Islamic Banking

Islamic Banking

Mervyn K. Lewis and Latifa M. Algaoud

The prohibition of interest is the feature of Islamic banking which most distinctly sets it apart from conventional banking. To Western eyes, this seems a strange restriction, but Christian countries themselves maintained such a ban for 1,400 years. Islamic Banking asks why Islam has been able to maintain its stand. The book explores the intricacies of Islamic law and the religious and ethical principles underpinning Islamic banking. It then considers the analytical basis of Islamic banking and financing in the light of modern theories of financial intermediation, and identifies the conceptual issues to be overcome.  

Chapter 10: Conclusions

Mervyn K. Lewis and Latifa M. Algaoud

Subjects: economics and finance, financial economics and regulation, islamic economics and finance, money and banking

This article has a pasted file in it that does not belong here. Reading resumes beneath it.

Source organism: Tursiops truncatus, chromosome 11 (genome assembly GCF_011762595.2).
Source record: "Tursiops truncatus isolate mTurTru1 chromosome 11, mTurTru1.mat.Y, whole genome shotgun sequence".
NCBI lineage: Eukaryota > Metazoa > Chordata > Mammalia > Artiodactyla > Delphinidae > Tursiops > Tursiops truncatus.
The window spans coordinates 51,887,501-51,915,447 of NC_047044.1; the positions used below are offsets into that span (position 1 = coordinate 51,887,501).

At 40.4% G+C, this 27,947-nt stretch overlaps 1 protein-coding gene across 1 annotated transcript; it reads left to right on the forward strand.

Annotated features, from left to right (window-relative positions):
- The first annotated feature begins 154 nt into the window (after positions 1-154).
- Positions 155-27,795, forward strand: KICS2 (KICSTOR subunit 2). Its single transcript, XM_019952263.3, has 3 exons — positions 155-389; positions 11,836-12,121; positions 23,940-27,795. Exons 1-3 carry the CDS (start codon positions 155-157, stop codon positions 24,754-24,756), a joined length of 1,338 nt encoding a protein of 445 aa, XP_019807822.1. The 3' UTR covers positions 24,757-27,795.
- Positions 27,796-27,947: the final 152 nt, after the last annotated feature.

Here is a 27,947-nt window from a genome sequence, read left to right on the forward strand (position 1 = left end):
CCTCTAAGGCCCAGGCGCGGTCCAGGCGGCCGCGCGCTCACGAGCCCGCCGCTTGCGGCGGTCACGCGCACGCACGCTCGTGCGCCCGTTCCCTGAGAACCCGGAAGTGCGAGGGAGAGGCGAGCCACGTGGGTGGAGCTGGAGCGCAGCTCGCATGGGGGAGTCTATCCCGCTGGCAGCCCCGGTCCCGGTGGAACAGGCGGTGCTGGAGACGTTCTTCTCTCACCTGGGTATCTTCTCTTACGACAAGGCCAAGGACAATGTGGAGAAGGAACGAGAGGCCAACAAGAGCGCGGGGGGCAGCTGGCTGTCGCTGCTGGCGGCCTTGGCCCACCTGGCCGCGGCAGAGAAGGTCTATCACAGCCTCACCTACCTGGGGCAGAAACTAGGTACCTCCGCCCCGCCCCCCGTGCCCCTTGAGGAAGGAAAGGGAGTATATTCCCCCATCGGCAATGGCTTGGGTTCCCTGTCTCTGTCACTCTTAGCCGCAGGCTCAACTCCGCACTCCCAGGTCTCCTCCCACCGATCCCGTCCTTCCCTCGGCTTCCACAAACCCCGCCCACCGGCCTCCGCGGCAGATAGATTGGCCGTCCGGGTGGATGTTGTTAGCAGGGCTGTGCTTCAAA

This, then, is a summary of what was done. A number of conclusions are suggested. There are now over 200 banks operating according to shari’a principles in five of the world’s major continents, namely Asia, Africa, Australia, Europe and North America, along with other areas such as the Caribbean Islands. This geographical diversification shows both the flexibility and adaptability of the system of Islamic banking and the sizeable market which exists for the special products that Islamic banks have to offer. 2. Three countries, Pakistan, Iran and Sudan, have sought a complete transition of their financial systems to Islamic principles, but they differ markedly in the speed of the transition and the legal and social infrastructure fashioned to facilitate the process. Funding the government budget on a riba-free basis is a central problem, which has been skirted around in Iran and remains to be solved in Pakistan. We see public sector-private sector partnerships, and the financing of infrastructure using Islamically-acceptable project finance instruments, as one way around this impasse. 3. In other countries the introduction of Islamic financing has involved establishing Islamic banks which compete openly with conventional banks (and in some cases with other Islamic institutions). But, in all cases, Islamic banks have found a market niche. In many cases, they have diversified into Takaful insurance, investment banking, fund management and offshore activities. 4. While Islamic banking is clearly feasible, and can operate successfully, Islamic banks based in a modern economy face their own set of problems. Judged in...

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